IMG 20240223 211018 scaled

LIVE: Ultrasound – MOTH Club, London, 23/02/2024

If the words “I wanna stay young” mean anything to you, then you should have been in the MOTH Club last night. A venue that clearly used to be a Trades Club or Legion but had kept the wall-mounted motifs and boards of Chairman and Presidents. But with a gold sparkly roof.

The place was packed with 40-to-60-year-old people celebrating a 60th birthday. Andrew “Tiny” Wood, the iconic frontperson for Ultrasound was, in his own words, “an elder statesman” back in the late ’90s as the band rose and then fell in spectacular fashion. Only a few months had passed from the release of their debut LP Everything Picture and then they imploded into a puddle of drugs and ego. Too much too soon. They were courted like the Prom King and Queen by the great and the insidious of the record industry and Nude won. The debut album was a sprawling, monstrous beast. Epic, pompous, Prog, and Rock’n’Roll; It ruined them.

IMG 20240223 211025

But they rose again. Like a battered and bruised phoenix 12 years later and then two more albums in 2012 Play For Today and 2016 Real Britannia, continuing the legacy of nostalgia-tinted brilliance. On the latter, a 20-minute cyclical medley of 6 or 7 suites that feels like a mere moment in time.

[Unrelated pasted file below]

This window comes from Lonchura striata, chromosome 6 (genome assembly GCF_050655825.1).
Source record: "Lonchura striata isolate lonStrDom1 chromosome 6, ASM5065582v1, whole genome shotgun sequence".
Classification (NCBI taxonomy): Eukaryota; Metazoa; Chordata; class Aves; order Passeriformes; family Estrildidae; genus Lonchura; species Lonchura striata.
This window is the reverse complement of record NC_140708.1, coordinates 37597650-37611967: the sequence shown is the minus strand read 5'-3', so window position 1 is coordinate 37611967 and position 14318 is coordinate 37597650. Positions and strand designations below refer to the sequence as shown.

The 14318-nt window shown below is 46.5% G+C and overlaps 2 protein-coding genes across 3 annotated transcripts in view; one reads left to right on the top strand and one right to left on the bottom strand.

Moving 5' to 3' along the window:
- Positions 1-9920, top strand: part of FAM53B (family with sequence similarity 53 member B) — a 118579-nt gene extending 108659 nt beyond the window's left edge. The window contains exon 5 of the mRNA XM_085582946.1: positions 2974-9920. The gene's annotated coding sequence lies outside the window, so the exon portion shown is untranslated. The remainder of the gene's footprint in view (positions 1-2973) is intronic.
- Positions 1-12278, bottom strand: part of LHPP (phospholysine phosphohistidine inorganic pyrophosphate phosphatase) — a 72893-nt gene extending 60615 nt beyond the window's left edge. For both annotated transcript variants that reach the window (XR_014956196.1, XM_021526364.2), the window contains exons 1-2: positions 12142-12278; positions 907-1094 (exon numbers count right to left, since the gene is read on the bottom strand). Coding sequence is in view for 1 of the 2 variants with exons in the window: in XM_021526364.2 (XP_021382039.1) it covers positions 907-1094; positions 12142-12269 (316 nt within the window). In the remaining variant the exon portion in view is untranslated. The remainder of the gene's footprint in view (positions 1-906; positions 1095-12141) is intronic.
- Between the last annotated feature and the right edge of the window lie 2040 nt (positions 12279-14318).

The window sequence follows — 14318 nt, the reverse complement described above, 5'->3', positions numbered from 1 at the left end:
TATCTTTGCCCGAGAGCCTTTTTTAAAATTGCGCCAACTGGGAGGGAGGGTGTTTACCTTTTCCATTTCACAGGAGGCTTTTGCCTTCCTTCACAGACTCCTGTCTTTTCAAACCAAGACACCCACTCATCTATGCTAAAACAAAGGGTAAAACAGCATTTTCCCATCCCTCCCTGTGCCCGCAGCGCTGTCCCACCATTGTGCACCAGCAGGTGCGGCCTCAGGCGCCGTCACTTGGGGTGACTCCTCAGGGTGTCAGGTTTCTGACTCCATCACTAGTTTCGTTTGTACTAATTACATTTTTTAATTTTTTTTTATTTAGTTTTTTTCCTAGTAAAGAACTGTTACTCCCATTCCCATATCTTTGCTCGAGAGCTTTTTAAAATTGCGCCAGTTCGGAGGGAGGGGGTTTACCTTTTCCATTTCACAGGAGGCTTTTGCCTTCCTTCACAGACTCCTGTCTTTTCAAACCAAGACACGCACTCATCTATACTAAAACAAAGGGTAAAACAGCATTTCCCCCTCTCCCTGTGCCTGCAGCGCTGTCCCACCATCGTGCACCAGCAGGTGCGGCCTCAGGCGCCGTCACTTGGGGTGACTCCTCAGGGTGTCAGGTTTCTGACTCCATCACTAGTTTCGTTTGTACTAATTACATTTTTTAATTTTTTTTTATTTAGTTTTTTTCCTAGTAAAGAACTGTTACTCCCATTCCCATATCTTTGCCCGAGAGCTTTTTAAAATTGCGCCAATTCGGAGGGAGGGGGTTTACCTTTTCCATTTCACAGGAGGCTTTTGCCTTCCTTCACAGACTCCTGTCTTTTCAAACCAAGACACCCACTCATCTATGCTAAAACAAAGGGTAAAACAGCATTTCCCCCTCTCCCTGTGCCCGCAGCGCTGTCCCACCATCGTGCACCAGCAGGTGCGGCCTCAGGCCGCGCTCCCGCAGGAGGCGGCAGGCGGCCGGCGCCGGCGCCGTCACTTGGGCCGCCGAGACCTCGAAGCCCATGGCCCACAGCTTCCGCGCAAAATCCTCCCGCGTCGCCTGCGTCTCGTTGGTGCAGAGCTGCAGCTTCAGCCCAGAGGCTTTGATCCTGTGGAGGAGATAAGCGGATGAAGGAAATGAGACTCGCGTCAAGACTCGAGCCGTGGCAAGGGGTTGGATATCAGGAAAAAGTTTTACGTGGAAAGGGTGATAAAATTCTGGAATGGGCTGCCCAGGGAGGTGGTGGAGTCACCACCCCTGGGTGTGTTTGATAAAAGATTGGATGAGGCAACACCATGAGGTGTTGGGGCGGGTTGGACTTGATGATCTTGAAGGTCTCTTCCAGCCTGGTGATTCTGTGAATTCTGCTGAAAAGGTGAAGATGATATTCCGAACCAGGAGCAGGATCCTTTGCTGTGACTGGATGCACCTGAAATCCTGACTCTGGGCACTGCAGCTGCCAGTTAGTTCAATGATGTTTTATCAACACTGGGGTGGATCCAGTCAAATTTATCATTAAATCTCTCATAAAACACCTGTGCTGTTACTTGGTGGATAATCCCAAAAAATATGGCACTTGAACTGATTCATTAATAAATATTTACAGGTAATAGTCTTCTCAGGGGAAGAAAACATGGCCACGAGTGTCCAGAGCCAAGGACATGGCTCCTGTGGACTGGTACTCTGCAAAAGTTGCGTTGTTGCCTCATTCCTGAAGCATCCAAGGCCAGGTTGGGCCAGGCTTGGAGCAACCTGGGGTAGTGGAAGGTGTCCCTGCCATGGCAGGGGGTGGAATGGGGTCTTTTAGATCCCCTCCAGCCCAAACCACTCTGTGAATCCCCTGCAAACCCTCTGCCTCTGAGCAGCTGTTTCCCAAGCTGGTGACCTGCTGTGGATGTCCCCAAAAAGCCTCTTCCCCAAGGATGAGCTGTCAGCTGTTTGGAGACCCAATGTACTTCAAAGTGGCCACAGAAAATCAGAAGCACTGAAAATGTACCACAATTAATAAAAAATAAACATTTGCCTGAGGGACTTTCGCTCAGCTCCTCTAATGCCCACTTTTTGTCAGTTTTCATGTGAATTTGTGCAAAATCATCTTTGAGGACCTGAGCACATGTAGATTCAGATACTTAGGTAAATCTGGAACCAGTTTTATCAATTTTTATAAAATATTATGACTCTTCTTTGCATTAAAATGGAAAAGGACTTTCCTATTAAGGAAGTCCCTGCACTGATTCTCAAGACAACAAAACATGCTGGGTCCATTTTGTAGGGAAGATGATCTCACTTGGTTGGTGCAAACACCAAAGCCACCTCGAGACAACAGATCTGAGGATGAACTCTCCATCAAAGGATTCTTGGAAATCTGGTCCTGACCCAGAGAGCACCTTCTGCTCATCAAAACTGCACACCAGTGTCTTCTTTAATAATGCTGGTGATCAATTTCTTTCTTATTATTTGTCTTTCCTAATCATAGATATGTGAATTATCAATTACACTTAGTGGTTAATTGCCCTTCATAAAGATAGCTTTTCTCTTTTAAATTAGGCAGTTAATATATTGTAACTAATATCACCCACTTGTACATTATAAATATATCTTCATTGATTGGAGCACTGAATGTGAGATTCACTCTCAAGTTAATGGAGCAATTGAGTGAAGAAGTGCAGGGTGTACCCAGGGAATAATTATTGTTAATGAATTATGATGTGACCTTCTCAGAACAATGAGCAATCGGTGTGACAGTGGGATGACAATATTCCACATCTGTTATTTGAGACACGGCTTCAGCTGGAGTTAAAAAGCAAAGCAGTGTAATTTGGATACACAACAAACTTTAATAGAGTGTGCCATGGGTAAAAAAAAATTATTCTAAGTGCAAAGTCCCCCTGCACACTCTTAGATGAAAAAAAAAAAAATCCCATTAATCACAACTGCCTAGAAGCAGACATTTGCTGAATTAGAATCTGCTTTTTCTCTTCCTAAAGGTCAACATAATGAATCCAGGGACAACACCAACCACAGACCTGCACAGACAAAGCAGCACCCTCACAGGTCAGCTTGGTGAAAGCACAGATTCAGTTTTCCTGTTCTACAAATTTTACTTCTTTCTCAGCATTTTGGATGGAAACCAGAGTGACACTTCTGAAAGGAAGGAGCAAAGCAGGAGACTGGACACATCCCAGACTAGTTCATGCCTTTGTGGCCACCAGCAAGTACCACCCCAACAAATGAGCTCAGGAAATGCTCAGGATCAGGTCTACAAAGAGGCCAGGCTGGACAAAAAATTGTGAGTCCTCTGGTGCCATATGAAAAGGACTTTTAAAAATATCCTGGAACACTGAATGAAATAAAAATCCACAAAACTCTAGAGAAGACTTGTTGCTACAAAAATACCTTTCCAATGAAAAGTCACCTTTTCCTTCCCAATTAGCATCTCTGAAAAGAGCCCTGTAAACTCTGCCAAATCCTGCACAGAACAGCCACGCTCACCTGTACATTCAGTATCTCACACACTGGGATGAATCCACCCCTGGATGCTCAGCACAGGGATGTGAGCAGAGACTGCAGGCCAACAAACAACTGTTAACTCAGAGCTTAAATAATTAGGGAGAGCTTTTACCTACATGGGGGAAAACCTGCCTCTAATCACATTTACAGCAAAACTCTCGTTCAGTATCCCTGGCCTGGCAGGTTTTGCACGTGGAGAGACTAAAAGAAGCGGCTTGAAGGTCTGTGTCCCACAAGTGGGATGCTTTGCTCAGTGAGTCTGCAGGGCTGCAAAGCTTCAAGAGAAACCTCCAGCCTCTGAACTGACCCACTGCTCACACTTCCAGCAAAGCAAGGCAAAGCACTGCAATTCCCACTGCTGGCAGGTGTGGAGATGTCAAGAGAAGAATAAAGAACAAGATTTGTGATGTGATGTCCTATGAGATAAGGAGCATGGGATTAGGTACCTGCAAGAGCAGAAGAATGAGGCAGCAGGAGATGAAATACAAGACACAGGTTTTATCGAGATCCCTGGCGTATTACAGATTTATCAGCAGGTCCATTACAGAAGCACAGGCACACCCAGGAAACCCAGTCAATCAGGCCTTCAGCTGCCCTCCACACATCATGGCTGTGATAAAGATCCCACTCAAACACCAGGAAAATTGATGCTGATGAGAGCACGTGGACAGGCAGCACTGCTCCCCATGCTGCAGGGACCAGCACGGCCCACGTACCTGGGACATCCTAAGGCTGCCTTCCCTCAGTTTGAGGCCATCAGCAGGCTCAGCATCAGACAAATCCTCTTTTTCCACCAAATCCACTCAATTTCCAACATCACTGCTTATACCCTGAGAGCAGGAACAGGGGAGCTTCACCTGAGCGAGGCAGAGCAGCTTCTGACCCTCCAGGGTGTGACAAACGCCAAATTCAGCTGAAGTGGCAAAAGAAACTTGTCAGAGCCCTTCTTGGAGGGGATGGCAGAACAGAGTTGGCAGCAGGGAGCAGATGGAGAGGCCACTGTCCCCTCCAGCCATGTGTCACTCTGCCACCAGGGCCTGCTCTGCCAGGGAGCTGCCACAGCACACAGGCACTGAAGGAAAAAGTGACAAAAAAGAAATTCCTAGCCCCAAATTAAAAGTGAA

But tonight might be the last time. It could be the last time. Maybe the last time, they don’t know. Oh No!! If it was, it was a fitting send-off for a band that you’d have had on a list of those that would never see the light of day again.

Time heals many wounds and it makes the heart grow fonder. It has been nearly eight years since these eyes last watched Tiny, Vanessa and Richard up on stage at Scala in King’s Cross to launch their last LP, and if anything, that made hearing choice cuts and B-sides from 25 years ago all the more sweeter.

Smashing into ‘Same Band’ after the intro to ‘Cross My Heart’ had played them onto the stage, it felt like time had stood still and I had visions of a tent in Reading as the 20th century slowly closed its doors. ‘Welfare State’ and ‘Kontiki‘ followed and a stunning ‘Soul Girl’. ‘Floodlit World‘ lit the place up.

IMG 20240223 211018 1

Between Two Rivers’ was tender and beautiful, ‘Suckle’ and ‘Sovereign‘ tore the glittery roof off, and of course, the incendiary ‘Stay Young’, which was bellowed back by the crowd, almost drowning Tiny out.

Much to the pleasure of several audience members, they reappeared and kicked into favourite B-side ‘Kurt Russell’ which allegedly hadn’t been played for a quarter of a century. And if that doesn’t make some of you feel old (including this slightly pissed hack on a train out of Waterloo) then I’m not sure what will. ‘Over There’ another rare flip side closed it off, and whilst there were plenty baying for further nuggets, that was that. A snapshot in time to treasure and keep.

There’s a chance we may never see them up there again, so I hope you all remember it. Those titans, those heroes, those blue remembered hills.

God is in the TV is an online music and culture fanzine founded in Cardiff by the editor Bill Cummings in 2003. GIITTV Bill has developed the site with the aid of a team of sub-editors and writers from across Britain, covering a wide range of music from unsigned and independent artists to major releases.